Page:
The co-founder of FertilityIQ, a site dedicated to supporting those dealing with fertility issues and seeking medical help, is quoted as discussing the risks of managing a fertility benefits plan, noting that if carried out incorrectly it would be easy for employers to “screw [it] up…if [the employer] encourage[s] a lot of employees to go do IVF and those employees end up having high-risk multiple births — three or four — that may cost a company a million dollars”. According to him, providers like Carrot can help minimize both medical risks and costs. This type of expertise again suggests Carrot’s nature as outsourced benefit administration, able to provide expertise in the field that the employer would otherwise spend money hiring additional staff with the requisite skill set to mitigate these risks.
According to the Society for Human Resource Management, the number one reason that employers outsource their benefits administration is access to more specialized expertise, as well a “superior benefits administration technology” which Carrot’s dashboard interface suggests they also have at their disposal. Lower costs thorough “reduced [HR] staffing” would also warrant outsourcing to Carrot.
USER DATA AND ADVERTISING
Accenture recently reported on how health plans are evolving, based on a 2016 survey of health plan payer CEOs. Four business models are identified, one of which is “payer as business platform”, which it appears Carrot Fertility may also fall under. Here, “new products, services and engagement models” are connected with consumers, “while collecting and sharing end user data with current and potential business partners to increase value.” Based on the digital platform used and Carrot user data terms and conditions, it is possible that Carrot may also generate revenue via this model. In a list of how the company may use personal information of users, it includes (1) sending “information about health care and health related services” (2) “[s]ending marketing information [Carrot] think[s] may be of interest to” the user and (3) “[c]onducting [Carrot’s] business, such as data analysis, audits, developing new products, enhancing, improving or modifying [Carrot’s] services…expanding our business activities”. The legal section further states that Carrot “may use the data collected [to]…provide custom, personalized content and information, including advertising...and otherwise plan for and enhance our service”. Further, when accessing their site from a mobile phone or using the Carrot app, Carrot may collect and store users' GPS coordinates which may be used to “estimate [user] location and to provide...more personalized content and/or services”. Although these terms may be included to cover any eventuality and are not an indication of how the Carrot currently uses data, given the significance of data analytics in the current day it would be surprising if no revenue was derived from the information collected.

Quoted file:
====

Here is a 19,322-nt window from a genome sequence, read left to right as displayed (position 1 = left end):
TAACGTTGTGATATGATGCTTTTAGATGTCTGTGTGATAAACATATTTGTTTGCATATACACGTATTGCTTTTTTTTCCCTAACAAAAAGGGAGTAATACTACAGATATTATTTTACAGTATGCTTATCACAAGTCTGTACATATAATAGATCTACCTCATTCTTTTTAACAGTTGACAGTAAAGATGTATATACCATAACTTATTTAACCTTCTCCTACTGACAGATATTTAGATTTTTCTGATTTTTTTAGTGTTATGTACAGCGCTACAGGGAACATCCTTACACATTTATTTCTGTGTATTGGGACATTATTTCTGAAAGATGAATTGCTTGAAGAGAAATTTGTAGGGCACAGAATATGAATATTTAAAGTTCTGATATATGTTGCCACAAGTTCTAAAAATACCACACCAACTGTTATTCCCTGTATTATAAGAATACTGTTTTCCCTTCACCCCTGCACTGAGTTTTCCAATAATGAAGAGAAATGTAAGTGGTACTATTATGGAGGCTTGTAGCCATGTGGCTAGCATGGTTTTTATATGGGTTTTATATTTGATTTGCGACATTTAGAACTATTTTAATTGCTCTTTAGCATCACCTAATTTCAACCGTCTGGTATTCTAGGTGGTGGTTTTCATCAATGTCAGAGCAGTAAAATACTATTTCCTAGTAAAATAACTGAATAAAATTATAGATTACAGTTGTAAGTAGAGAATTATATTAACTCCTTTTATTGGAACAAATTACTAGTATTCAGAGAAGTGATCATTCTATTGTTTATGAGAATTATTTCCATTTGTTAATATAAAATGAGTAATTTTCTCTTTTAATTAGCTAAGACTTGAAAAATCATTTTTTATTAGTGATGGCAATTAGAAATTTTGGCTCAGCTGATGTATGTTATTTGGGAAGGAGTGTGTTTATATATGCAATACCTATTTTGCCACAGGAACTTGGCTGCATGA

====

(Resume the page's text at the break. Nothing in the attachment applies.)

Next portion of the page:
Based on the limited information available online, it appears that Carrot Fertility’s business model is that of an outsourced benefits administrator service, specializing in fertility care. It is also possible given its digital platform that a secondary revenue stream is derived from advertising and user data collected from their site and app.